Reputation of AstraZeneca’s COVID vaccine marred by missteps

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FILE - In this Thursday, Feb. 25, 2021 file photo, a health worker holds a vial of the AstraZeneca vaccine to be administered to emergency services personnel during a mass COVID-19 vaccination campaign at Wanda Metropolitano stadium in Madrid, Spain. AstraZenecas release of encouraging data about its coronavirus vaccine from its U.S. trial raised hopes that the drug company could bury doubts about the shot and put a troubled rollout behind it. But just hours later, U.S. officials released an unusual statement expressing concerns AstraZeneca had included outdated information from its study and that it may have provided an incomplete view of the efficacy data. (AP Photo/Manu Fernandez, File)

LONDON – AstraZeneca’s repeated missteps in reporting vaccine data coupled with a blood clot scare could do lasting damage to the credibility of a shot that is the linchpin in the global strategy to stop the coronavirus pandemic, potentially even undermining vaccine confidence more broadly, experts say.

The latest stumble for the vaccine came Tuesday, when American officials issued an unusual statement expressing concern that AstraZeneca had included “outdated information” when it reported encouraging results from a U.S. trial a day earlier. That may have provided “an incomplete view of the efficacy data,” according to the statement.

AstraZeneca responded that the results, which showed its shot was about 79% effective, included information through Feb. 17 but appeared to be consistent with more up-to-date data. It promised an update within 48 hours.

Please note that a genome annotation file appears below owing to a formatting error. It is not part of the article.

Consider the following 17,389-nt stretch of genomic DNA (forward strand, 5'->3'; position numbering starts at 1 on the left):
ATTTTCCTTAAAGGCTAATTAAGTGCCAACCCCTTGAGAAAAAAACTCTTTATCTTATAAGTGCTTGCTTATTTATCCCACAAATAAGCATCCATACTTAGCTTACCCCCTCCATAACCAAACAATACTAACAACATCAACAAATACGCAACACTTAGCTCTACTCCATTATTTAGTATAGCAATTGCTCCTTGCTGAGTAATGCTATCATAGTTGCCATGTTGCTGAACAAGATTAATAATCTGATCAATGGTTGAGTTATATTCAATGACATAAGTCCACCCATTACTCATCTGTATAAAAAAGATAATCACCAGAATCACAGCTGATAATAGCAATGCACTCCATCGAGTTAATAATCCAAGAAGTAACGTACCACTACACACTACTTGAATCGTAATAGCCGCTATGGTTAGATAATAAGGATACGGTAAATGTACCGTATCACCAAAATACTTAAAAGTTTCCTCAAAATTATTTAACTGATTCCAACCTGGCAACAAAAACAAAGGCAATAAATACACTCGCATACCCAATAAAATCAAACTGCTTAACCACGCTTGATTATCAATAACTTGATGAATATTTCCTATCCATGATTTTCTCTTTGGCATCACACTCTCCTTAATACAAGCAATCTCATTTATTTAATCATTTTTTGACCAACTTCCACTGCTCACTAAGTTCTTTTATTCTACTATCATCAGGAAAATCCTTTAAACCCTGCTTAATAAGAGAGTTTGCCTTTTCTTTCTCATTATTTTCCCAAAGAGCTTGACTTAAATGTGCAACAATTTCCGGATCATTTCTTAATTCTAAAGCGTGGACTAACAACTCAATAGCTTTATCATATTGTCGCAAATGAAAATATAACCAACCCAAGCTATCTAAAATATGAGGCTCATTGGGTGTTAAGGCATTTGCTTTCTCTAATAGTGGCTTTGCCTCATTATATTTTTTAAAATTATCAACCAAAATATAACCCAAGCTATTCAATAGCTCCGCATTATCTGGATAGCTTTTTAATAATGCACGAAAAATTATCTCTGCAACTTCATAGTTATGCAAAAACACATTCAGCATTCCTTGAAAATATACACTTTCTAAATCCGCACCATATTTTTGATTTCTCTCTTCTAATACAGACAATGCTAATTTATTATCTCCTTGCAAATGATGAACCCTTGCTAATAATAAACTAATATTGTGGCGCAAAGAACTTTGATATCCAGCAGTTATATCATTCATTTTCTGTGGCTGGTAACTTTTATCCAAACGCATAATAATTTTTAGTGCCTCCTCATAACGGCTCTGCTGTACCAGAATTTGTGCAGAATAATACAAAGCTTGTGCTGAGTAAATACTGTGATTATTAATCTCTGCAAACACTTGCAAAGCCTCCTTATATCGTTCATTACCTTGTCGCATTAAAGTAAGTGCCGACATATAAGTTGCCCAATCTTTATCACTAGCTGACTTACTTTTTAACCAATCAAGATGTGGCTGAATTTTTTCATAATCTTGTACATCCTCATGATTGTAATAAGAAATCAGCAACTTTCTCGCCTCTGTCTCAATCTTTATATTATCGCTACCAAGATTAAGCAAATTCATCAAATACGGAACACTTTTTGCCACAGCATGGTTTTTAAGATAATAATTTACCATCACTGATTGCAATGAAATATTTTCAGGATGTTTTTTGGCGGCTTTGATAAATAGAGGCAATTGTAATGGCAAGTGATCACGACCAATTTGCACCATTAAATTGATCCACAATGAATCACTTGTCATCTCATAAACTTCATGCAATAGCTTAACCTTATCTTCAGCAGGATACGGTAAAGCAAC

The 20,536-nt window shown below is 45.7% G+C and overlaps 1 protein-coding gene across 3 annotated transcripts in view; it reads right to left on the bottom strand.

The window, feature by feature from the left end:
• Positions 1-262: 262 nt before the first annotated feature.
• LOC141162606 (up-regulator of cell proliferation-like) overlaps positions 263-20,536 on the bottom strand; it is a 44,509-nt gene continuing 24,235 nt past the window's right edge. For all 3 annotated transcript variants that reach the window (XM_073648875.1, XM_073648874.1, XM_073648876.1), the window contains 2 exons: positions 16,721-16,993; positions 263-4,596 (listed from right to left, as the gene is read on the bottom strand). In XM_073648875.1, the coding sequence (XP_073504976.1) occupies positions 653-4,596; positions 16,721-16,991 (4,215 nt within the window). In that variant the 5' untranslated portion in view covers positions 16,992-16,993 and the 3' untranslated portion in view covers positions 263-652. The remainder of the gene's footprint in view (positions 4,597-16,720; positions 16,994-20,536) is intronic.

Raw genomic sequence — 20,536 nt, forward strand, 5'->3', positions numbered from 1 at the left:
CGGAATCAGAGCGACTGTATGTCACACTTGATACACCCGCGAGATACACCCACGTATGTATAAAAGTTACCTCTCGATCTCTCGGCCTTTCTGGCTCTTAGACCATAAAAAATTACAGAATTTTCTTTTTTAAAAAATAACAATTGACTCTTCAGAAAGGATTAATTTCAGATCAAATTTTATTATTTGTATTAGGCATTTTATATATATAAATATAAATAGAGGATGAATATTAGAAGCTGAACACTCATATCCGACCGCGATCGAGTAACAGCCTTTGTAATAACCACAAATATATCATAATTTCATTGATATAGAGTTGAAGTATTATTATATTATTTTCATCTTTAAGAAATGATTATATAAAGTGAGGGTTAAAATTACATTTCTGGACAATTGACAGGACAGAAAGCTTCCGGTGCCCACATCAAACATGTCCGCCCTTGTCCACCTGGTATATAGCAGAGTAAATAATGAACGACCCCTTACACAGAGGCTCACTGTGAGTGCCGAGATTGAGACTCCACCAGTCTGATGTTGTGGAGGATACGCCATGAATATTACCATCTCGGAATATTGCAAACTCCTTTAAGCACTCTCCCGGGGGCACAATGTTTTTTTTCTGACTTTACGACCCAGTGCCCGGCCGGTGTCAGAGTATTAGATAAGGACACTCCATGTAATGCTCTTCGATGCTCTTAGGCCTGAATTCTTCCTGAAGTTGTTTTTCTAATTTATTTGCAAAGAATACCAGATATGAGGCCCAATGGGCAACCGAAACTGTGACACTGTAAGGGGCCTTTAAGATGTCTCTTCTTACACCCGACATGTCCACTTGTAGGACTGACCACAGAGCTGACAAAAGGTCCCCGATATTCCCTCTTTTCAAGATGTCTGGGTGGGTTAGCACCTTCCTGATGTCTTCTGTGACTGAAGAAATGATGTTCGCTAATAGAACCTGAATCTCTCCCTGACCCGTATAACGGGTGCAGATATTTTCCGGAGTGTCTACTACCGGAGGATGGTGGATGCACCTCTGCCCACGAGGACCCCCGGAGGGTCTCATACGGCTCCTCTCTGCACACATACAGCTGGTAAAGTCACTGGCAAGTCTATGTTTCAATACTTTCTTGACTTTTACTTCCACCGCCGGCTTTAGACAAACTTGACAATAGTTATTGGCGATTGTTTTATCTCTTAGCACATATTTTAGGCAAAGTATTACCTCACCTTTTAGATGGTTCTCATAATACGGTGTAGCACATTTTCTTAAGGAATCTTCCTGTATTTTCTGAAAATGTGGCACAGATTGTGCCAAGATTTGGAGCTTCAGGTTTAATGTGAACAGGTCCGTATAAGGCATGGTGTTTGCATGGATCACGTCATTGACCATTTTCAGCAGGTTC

An independent panel that oversees the study scolded the company in a letter Monday for cherry-picking data, according to a senior administration official. The panel wrote to AstraZeneca and U.S. health leaders that it was concerned the company chose to use data that was outdated and potentially misleading instead of the most recent findings, according to the official, who discussed the contents on the condition of anonymity given the sensitivity of the matter.

“This will likely cause more vaccine hesitancy,” said Dr. Paul Hunter, a professor of medicine at the University of East Anglia.

Even if the damage is limited to AstraZeneca itself, it would have far-reaching effects since the shot is cheaper and easier to store than many of its rivals’ and thus is expected to be widely used in the developing world. International health agencies have repeatedly said the vaccine is safe and effective, but it’s not the first time the company has run into problems with public trust.

Partial results from its first major trial — which Britain used to authorize the vaccine — were clouded by a manufacturing mistake that researchers didn't immediately acknowledge. Insufficient data about how well the vaccine protected older people led some countries to initially restrict its use to younger populations before reversing course. U.S. officials suspended an AstraZeneca study for an unusual six weeks while they sought details about problems reported in Britain before deciding the vaccine wasn't to blame. Meanwhile, the European Union has complained about delays in vaccine deliveries from the company.

Then last week, more than a dozen countries temporarily halted their use of the AstraZeneca shot after reports of rare blood clots in some people who received it. The European Medicines Agency concluded the shot did not increase the overall incidence of clots, but the unwanted attention appears to have left a mark.